The mansion now seems as normal as the 1970s split level where I grew up. Which is nuts. That’s why I had to give all those tours, I guess. I started to worry I was like those New Yorkers who go through Grand Central’s great hall and don’t look up. If you can’t maintain your awe, you’re dead.
The stars on that ceiling, the people swirling around the central kiosk like paisley teardrops, rounding and curving illogically back down the passages, across to platforms, to train tracks, up to Park or Vanderbilt Avenue, the huge windows, the warmest marble in the world—I never want to fail to be thrilled by it. It helps not to live there, or commute through there. But I have spent a lot of time there. And regardless of your expose to beauty, it remains difficult to keep the heart propped open a touch at all times, to be alive while you are alive.
Saturday I presided over debauchery, and Sunday, I read the lessons for the congregation: a little chunk from Deuteronomy about Moses telling the people they’ll get a prophet. The people, back in those books, are always asking for things that aren’t good for them, and The Lord is always like, Well, fine! It’s a teenage period in God-human relations. If you don’t bring the word to the people, God warns, He will smack you down dead. It is pretty self-destructive to ignore your calling. I don’t need a Mean-Dad-type God to tell me that.
The other lesson was Jesus calling out an unclean spirit. These are always strange lessons for we Episcopalians, who believe in reasonable, polite behavior, not calling out, uncleanness, or spirits. Saturday night, there was talk of spirits—mostly the ghost of Mr. Myers. There were other spirits, too. The box I found on an upstairs mantle, which had contained a bottle of Jameson, was empty. I hadn’t had a drop of it, but that was my only sad find in the post-party mansion. Overall, spirits drove out unclean spirits, for sure.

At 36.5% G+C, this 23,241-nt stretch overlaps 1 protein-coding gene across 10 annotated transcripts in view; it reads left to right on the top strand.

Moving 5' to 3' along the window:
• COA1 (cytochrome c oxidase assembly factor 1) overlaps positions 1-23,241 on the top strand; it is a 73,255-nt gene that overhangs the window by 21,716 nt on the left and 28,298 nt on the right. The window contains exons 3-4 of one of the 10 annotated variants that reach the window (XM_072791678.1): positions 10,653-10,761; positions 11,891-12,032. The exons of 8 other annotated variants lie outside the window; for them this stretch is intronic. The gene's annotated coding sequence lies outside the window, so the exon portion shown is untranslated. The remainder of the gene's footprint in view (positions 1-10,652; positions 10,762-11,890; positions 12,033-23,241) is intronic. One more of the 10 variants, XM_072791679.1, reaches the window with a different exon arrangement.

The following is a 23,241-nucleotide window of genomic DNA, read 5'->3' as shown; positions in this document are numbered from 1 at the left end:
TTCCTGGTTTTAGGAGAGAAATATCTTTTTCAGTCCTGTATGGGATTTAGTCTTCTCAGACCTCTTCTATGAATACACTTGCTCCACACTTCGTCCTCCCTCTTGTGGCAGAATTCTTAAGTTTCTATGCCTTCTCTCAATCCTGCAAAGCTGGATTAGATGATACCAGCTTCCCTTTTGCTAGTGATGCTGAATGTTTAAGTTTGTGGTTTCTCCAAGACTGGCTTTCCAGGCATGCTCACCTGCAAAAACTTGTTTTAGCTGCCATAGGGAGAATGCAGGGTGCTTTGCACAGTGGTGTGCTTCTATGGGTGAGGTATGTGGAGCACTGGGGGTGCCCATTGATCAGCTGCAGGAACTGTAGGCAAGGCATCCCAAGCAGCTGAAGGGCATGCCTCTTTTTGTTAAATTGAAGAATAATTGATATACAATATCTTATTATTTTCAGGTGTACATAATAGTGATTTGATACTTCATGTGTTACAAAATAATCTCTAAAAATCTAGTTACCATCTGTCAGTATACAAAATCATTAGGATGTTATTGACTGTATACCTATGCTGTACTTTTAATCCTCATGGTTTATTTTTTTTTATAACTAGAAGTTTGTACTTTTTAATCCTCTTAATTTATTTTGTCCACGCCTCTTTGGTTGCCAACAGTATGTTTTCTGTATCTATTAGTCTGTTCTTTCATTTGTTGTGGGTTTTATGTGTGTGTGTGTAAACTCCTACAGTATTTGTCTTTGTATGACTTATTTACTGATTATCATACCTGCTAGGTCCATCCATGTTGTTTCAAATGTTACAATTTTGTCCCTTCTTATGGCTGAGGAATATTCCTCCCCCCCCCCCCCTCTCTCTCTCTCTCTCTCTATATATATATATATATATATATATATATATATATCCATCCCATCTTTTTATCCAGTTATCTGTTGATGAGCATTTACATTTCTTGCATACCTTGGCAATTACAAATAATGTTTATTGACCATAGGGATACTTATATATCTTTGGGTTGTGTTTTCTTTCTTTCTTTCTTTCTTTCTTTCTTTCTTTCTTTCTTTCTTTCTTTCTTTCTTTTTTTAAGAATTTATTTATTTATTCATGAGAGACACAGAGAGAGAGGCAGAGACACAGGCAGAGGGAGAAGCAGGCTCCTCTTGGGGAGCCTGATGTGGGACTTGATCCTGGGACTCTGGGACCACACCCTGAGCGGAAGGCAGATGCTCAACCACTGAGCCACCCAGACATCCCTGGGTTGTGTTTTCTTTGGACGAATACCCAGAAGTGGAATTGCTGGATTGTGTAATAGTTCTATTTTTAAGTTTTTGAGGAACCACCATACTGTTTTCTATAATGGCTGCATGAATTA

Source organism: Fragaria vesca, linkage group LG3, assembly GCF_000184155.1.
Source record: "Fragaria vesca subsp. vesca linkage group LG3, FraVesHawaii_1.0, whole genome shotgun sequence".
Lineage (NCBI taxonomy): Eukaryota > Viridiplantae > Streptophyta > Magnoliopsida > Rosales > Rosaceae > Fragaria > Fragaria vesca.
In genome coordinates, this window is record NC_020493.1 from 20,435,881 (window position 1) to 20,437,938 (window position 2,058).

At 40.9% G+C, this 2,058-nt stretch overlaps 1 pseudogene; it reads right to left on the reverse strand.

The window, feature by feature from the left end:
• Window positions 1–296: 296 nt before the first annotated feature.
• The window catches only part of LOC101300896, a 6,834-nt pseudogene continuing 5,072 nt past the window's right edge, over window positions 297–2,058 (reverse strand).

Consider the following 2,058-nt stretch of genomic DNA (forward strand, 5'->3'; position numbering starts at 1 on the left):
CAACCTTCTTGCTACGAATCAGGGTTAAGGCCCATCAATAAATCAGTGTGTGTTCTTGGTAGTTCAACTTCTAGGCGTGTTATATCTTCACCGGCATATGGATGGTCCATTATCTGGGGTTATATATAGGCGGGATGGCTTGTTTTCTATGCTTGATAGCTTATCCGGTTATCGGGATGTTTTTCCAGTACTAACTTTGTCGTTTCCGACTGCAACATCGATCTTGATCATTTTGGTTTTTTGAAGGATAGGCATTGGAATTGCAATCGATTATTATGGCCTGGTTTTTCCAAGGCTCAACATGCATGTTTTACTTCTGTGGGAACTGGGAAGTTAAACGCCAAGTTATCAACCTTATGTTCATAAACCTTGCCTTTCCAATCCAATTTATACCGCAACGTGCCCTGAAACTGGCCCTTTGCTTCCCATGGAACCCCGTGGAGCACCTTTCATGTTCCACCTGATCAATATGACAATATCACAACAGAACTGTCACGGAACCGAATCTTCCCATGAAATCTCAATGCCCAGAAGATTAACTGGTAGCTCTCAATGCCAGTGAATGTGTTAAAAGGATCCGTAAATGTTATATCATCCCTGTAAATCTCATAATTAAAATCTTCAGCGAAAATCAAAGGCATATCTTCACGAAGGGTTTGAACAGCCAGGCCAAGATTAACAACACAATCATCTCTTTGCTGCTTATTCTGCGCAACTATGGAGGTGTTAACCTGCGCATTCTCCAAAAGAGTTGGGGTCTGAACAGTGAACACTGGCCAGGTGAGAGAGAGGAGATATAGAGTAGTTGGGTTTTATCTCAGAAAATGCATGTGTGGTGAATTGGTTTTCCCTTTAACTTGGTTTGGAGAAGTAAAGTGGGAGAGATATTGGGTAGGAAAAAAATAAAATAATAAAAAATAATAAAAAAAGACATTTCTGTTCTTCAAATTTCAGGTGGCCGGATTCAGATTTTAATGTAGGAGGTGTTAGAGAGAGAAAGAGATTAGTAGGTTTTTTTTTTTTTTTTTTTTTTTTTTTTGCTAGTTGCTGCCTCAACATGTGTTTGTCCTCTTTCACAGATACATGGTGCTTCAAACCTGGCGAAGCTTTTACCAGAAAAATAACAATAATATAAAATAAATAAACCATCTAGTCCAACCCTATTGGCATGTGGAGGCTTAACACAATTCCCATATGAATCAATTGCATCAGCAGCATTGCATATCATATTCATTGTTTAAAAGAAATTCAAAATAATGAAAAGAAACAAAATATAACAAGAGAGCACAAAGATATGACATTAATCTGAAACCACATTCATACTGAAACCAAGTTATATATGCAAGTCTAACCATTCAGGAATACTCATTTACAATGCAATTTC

At two a.m., I was happy to note, as we checked each room and blew out all the dozens of candles, that everyone treated the mansion with reverence. The toilet needed a flush. There was one napkin that had soaked up a wine spill. The gaggle of visitors who climbed the rickety ladder to the attic (an incident I was lucky to miss) went up and down in joy and safety. They took flashlights up, and brought down a rusty old saw that I will use to make more Mardi Gras props.
The whole place was gazed on, smiled at, basement to attic. Several of the mansion’s owners have left it unhappily. The place needed a Jesus (who doesn’t?), and, as I hoped, one good way to make a Jesus is to round up a bunch of cheerful people in gorgeous clothes and give them wine.